Attention: All naughty contact lens wearers! (yes, YOU who leaves them in overnight)
Hester du Plessis is OCULA’s newest, internationally renowned optometrist and comes with a boatload of clinical experience. Here, in her first blog, she urges contact lens wearers to take care of their eyes.
Yes, I get it. Wearing contacts is so old hat that it’s almost a given you’re getting complacent.
I mean, when you should have been in bed hours ago and you're really quite tired - the thought of trying to fish that tiny spec of plastic out of your eye is the last thing you feel like doing. So, you could be forgiven for thinking it’s probably easier to just leave it in. One night won't hurt right? WRONG.
Your eyes breathe. They need oxygen to function. When they're closed, only small amount is being transmitted to your cornea (the clear lens on the front of the eye). When you sleep in your contacts, they cut down the oxygen supply even more. This is prime opportunity for bacteria to make their move. Already suffocating, the cornea has a hopeless chance of defending itself, and what would have been a fairly minor issue in a healthy eye can turn into a sight-threatening infection in the suffocated eye. Once you’ve had a bad infection, the chances of wearing contact lenses after is slim. Best to take them out, ok?
Right, next on my list. Throw your damn contacts away when you’re supposed to! No, the recommended replacement time is not a fictional date dreamt up by your optometrist to make more money out of you. It’s a medically necessary, scientifically measured stretch-of-time and it MATTERS. I know, that was a little dramatic. But bear with me, and I’ll tell you why I’m so passionate about it.
As I touched on before, the front of the eye is protected by a clear tissue layer (the cornea) that not only acts as a protective window but is responsible for most of the focussing power of the eyes. As I also mentioned, your cornea has to breathe oxygen to stay clear. By covering this window with a contact lens, the oxygen supply is dramatically reduced. So to counteract this, modern contact lenses have tiny holes throughout - a bit like a honeycomb matrix - to allow oxygen to pass through.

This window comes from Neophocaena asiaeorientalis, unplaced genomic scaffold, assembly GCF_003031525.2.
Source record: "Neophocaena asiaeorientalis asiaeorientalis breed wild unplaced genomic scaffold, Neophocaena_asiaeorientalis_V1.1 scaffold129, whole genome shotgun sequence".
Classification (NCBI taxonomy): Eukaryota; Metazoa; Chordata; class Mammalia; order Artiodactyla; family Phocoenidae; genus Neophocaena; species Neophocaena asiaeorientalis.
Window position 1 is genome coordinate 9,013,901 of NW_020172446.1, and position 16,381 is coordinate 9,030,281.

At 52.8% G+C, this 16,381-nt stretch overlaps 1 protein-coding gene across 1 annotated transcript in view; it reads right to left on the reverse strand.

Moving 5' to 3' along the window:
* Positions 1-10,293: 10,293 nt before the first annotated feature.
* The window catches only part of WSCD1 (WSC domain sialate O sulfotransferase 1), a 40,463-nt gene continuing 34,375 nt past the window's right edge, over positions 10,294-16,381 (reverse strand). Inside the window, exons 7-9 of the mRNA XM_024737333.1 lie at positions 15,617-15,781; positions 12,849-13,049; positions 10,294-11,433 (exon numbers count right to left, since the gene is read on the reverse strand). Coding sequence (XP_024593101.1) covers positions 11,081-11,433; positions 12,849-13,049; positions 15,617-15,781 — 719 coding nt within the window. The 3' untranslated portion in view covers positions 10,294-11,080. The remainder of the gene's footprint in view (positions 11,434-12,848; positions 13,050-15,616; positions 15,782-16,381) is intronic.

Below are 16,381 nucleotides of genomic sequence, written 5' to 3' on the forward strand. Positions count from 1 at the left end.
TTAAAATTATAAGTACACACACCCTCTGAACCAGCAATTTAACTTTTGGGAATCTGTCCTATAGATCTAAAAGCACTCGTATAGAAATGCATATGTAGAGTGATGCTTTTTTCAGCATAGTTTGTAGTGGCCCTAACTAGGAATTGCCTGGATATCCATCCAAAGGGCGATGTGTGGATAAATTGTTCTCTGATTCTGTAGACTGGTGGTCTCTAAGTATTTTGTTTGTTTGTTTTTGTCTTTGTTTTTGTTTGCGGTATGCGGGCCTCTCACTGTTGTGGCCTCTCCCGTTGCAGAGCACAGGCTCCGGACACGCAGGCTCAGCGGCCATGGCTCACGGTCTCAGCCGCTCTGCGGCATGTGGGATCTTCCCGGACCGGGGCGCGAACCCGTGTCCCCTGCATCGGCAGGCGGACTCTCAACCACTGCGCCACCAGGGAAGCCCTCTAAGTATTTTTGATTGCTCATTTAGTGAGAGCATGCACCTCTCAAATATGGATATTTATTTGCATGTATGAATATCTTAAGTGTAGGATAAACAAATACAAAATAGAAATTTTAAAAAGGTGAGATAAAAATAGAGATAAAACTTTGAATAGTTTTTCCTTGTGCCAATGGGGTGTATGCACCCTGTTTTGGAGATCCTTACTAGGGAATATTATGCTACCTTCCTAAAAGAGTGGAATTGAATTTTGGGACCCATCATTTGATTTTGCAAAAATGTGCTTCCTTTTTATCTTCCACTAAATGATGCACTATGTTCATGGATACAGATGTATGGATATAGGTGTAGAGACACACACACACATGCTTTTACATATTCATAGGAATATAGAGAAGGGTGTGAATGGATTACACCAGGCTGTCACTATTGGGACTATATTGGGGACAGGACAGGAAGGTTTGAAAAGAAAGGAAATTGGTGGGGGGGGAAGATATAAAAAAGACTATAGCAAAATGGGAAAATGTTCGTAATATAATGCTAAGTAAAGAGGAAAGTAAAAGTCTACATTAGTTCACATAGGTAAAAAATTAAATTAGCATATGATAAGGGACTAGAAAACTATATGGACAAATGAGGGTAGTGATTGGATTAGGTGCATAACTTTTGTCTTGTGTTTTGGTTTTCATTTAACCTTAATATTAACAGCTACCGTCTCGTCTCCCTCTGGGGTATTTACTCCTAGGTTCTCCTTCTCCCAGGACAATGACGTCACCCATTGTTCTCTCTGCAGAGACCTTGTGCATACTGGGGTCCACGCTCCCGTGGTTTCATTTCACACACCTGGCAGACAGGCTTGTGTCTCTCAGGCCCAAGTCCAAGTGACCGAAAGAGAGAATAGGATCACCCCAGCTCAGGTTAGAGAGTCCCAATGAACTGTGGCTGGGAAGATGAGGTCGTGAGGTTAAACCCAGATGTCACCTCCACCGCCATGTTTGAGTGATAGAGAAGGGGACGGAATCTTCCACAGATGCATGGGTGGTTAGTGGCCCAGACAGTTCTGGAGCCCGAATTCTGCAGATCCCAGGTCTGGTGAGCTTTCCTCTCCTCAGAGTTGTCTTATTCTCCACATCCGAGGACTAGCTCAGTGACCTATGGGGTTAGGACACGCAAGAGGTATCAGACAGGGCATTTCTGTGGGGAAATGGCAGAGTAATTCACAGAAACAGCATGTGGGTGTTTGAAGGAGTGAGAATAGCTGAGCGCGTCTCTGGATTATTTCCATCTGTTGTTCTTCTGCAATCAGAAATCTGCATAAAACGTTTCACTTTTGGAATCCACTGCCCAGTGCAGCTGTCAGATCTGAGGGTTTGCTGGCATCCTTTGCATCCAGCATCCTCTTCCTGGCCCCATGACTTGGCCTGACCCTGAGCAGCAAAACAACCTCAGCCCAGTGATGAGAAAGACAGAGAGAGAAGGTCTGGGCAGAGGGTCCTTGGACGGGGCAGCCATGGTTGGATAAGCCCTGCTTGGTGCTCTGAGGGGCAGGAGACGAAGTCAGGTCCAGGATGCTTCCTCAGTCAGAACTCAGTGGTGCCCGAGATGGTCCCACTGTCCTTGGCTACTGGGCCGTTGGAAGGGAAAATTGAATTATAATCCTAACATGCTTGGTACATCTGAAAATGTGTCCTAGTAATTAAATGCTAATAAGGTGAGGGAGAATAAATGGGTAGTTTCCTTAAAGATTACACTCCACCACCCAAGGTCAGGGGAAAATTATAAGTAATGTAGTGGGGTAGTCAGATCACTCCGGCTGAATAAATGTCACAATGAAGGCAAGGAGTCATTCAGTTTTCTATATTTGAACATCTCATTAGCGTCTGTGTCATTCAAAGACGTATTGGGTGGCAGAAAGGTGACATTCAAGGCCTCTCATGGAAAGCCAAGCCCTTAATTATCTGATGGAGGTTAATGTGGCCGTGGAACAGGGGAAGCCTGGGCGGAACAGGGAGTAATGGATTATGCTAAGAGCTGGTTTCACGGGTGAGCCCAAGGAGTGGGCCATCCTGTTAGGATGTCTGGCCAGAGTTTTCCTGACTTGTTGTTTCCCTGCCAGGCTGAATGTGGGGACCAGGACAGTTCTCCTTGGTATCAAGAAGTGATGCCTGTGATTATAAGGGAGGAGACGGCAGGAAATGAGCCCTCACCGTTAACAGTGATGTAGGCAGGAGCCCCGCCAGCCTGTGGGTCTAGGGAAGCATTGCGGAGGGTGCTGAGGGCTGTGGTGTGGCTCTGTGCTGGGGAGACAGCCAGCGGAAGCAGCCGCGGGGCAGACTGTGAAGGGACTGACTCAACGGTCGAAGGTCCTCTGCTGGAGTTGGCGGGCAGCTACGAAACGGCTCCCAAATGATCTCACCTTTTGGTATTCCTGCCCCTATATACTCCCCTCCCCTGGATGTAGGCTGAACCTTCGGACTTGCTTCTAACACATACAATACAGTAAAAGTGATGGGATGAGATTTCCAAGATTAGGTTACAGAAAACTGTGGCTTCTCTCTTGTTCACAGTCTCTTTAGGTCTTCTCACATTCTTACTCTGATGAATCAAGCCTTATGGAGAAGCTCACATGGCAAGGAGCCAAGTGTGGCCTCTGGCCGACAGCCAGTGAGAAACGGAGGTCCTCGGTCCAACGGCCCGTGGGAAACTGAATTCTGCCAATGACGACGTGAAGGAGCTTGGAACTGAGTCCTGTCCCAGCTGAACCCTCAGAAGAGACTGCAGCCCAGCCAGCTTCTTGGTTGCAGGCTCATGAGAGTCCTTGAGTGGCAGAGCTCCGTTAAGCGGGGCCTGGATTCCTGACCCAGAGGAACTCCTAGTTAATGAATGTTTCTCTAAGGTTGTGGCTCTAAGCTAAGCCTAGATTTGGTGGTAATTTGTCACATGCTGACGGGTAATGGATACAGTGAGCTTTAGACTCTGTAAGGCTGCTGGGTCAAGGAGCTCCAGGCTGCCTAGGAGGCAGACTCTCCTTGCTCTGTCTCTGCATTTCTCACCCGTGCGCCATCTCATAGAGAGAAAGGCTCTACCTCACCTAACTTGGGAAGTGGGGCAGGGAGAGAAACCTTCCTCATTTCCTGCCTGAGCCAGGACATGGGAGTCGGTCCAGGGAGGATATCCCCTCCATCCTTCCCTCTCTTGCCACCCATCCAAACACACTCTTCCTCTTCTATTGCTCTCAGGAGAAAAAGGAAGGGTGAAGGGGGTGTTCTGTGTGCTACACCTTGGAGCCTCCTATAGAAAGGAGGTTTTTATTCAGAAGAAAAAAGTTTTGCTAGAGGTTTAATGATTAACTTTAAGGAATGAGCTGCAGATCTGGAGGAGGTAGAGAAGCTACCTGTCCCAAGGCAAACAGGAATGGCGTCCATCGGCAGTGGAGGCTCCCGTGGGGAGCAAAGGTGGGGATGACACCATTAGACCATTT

Contact lens manufacturers know how long the contact lens will last before all these holes close up, either by degeneration or from the sticky bits in your tears (proteins, mucins, lipids etc). Hence, contact lenses have an expiry date, starting from the time you break open the seal on a new packet (a bit like opening a jar of food). It doesn’t matter how many times you have worn the contact lens, by it’s expiry (14 days for Acuvue Oasys or 30 days for Alcon Night & Day Air Optix) all the the holes have closed up and there is no more oxygen getting through to the cornea.
For every day over the expiry date the contact lens is worn, the cornea is suffocating. You are literally strangling your eyes! A typical trap is to wait to feel when the contact lenses need changing but here’s the catch - you can’t feel the damage happening until it's too late! If anything, your eyes become more desensitised with damage and you’re lulled into a false sense of security.
What’s really happening is - as we mentioned above - you’re increasing your risk of a serious infection. So again opening yourself up to the risk of losing the ability to wear contacts, not to mention your sight. Really not ideal.
Ok, that's enough. I’ll wrap this little rant up with a final few words. These are your EYES people. You only have two! DON'T mess around with your sight. Often, you’ll get away with naughty habits. But it’s a game of Russian Roulette, and when it goes wrong, it really goes wrong. And it DOES happen, I see people all the time with complications stemming from contact lens overuse. Be good to your peepers, your won't regret it!